3 Documents That Every Real Estate Investor Needs On-Demand
“You only have one chance to make a first impression…” You’ve heard it a hundred times, yet how many times have you spent time perfecting your first impression? As a direct lender, I interact with hundreds of new real estate investors looking to make the jump from residential multifamily properties to commercial multifamily properties. I can tell you that in many cases, the Personal Financial Statements, (PFS) lack quality and appearance, both of which can be easily improved in a matter of minutes. How can you market yourself in a clearer, better light?
We all do it. It’s usually unconsciously but we judge each new person we meet in multiple ways. How they are dressed and groomed, their facial expressions and attitude, their speech and mannerisms, their stature or shape, how genuine they are, etc. The same thing happens when a lender or broker is speaking with you about your project. Both you and your lender are forming opinions on the others ability to perform.
At the end of the introductory call or meeting, a request is usually made to start the initial review of the project and its sponsor/sponsors. The lender or broker needs to evaluate the performance of the property to see if it’s worth spending more time on before it is ever sent to the underwriters. They also need to make sure the sponsor team has the ability, experience, and credit to get approved. Questions of sponsor’s net worth, liquidity and credit worthiness are always first on the list when evaluating sponsors.
Therefore, the most important document a real estate investor must have is the Personal Financial Statement (PFS). Of course, if one isn’t available, a 1003 application will work, but a hastily filled in document isn’t the ideal. Think of a glossy marketing piece from a business that is seeking buyers of a product with a price tag of two million-dollars. How much time and money would be spent creating photographs and crafting every word of every sentence about the ways the product will change your life? The PFS is your marketing piece or brochure representing you as an investor. You need to convince the lender to loan you millions of dollars.
Your PFS should be converted into a pdf to protect the information. What must be in it? As a starting point, pull up a 1003 application and take down all the categories. First, put your identifying info. Follow up with a clear executive summary of the most important facts of your financial status and background. Include necessary graphs, tables, and schedules to help organize and clearly display your data. For a step in the right direction, download our fillable form below and type in the information.
The next document is your “SREO”, the schedule of real estate owned. It is ideally a spreadsheet showing all the properties that you own. Each property ideally includes these details;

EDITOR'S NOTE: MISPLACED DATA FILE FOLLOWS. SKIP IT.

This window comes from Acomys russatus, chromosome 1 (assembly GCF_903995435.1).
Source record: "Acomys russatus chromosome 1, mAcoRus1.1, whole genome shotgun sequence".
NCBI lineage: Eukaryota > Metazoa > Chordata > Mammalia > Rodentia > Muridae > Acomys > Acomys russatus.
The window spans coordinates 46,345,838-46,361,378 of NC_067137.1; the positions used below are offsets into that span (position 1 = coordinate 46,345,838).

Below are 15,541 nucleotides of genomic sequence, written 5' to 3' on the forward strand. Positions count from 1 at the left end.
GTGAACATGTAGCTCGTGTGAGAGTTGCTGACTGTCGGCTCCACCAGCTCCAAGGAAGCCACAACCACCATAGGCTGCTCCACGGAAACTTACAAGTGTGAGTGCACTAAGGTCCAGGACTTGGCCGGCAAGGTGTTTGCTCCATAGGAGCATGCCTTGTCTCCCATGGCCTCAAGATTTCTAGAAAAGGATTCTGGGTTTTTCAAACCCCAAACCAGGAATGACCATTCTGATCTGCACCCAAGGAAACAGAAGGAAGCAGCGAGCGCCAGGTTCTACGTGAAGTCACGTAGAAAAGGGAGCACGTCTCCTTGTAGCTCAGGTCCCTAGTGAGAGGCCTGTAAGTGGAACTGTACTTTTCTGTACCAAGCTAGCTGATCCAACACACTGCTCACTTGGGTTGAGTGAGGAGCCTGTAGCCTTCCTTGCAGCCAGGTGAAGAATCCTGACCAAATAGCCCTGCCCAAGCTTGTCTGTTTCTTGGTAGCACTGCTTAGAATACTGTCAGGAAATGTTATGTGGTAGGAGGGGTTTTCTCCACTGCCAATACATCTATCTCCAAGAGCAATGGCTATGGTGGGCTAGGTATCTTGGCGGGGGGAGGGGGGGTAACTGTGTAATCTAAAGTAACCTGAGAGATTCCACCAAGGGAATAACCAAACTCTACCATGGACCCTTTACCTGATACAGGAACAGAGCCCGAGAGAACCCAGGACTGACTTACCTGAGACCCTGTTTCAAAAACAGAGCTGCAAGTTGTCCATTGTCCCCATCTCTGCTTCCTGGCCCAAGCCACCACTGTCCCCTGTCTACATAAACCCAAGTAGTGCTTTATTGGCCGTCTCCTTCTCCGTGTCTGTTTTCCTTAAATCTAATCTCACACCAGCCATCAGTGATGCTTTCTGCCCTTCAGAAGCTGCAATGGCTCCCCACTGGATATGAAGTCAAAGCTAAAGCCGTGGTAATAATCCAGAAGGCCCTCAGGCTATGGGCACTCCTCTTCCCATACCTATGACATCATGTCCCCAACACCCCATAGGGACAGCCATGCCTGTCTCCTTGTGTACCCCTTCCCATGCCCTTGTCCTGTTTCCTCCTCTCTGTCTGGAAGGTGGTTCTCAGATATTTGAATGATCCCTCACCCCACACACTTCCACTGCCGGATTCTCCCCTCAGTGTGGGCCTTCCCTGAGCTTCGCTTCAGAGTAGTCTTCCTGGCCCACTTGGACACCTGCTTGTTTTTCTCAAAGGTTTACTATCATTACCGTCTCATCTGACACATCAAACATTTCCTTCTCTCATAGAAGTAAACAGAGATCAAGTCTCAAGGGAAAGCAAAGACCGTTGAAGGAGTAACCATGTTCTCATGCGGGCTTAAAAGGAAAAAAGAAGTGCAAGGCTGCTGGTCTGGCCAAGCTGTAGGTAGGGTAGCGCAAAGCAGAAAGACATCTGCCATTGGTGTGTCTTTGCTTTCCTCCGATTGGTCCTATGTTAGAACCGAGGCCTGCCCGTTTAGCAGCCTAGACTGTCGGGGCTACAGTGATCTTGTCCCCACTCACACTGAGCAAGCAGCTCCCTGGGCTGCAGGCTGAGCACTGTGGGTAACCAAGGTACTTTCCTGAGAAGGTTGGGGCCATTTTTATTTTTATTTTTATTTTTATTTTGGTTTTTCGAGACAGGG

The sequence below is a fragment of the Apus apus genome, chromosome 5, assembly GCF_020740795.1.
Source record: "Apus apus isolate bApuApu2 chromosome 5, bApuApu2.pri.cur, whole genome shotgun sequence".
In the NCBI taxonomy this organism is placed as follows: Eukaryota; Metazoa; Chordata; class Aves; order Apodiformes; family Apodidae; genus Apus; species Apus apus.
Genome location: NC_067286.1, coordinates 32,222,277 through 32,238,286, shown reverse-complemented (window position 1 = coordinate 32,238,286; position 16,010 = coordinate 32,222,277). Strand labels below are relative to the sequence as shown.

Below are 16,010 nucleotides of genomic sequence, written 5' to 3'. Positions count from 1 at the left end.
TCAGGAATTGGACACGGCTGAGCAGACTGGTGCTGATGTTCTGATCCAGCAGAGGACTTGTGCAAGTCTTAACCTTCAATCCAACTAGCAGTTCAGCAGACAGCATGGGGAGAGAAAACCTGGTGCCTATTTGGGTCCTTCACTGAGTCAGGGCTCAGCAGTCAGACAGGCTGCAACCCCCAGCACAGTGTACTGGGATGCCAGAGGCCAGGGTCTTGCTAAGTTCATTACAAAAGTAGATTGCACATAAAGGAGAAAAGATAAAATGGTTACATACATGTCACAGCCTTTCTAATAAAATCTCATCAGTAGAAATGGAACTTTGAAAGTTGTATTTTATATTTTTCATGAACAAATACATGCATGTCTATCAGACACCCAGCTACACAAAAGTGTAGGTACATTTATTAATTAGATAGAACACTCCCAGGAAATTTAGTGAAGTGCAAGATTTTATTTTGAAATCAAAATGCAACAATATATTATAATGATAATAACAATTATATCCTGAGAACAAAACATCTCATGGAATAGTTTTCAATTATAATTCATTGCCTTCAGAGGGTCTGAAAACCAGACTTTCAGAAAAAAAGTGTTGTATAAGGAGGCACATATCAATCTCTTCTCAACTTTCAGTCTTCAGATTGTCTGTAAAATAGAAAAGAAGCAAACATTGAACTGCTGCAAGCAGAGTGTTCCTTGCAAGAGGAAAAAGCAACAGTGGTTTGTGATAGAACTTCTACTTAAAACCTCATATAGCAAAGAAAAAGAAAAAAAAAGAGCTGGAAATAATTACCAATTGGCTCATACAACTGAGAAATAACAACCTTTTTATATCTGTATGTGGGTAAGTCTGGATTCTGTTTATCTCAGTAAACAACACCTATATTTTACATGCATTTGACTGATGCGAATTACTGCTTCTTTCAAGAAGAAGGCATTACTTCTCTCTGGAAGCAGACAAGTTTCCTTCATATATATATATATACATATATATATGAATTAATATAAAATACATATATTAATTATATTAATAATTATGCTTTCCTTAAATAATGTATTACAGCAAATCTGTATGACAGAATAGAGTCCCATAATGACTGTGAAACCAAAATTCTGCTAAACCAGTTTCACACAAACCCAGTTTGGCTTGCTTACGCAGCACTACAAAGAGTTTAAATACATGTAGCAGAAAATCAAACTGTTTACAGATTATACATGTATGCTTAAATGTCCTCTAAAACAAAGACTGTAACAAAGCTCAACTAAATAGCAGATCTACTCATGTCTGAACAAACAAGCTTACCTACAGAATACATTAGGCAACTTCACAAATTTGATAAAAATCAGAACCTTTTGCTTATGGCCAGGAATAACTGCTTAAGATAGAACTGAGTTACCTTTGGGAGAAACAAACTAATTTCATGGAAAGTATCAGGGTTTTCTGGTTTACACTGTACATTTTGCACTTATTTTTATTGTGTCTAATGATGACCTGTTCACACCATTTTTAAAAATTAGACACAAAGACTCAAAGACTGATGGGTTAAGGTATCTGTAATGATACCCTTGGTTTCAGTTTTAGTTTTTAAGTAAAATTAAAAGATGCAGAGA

• property name
• property address
• property city, state and zip code
• type of property
• number of units
• acquisition date
• ownership role
• percentage of ownership
• current percentage of occupancy
• annual NOI
• current market value
• original loan amount
• original loan date
• current loan balance
• loan interest rate
• monthly payment (P&I)
• loan maturity date
• property disposition date
• loan status (current/delinquent)
• lender name
• additional notes
This list is exhaustive, sure, but if you have them all, you have given the lender everything they will need for the full underwriting process. It shows them you run your business like a serious investor.
The third document is the Real Estate Resume. It’s not a mandatory document, but it’s a great way to have your deal taken more seriously. To clarify, this is not your educational or career based resume; this is everything that you’ve done and learned as an investor in real estate. Start with your personal information, followed by an executive summary and then bullet points of your accomplishments.
This is another opportunity to sell “you” as a good risk. If you’ve done 4 or 5 fix-n-flips, list them out with numbers, results, and conclusions. If you’ve done 10 or more, you need to summarize them. Unlike the REO, this is “why” you decided to acquire that specific property and what you did to realize your goal. Tell the story behind the properties you’ve bought, how you analyzed them, your strategy to increase values, raise rents etc. If you’ve sold off some properties, explain why you did and what the outcome was.
In closing, the very best way to impress your lender is to have these documents readily on-demand. When the call is over, you will be able to attach them and send them over immediately. If I were going to a meeting with a lender for the first time, I’d have these documents copied on a jump drive to hand them, assuming they had earned my trust. Like any professional writing you’ve done, these documents need several revisions to become well-constructed, final versions. Follow the links below for examples and downloadable, fillable docs that you can start using today. Good luck and we’ll see you out there!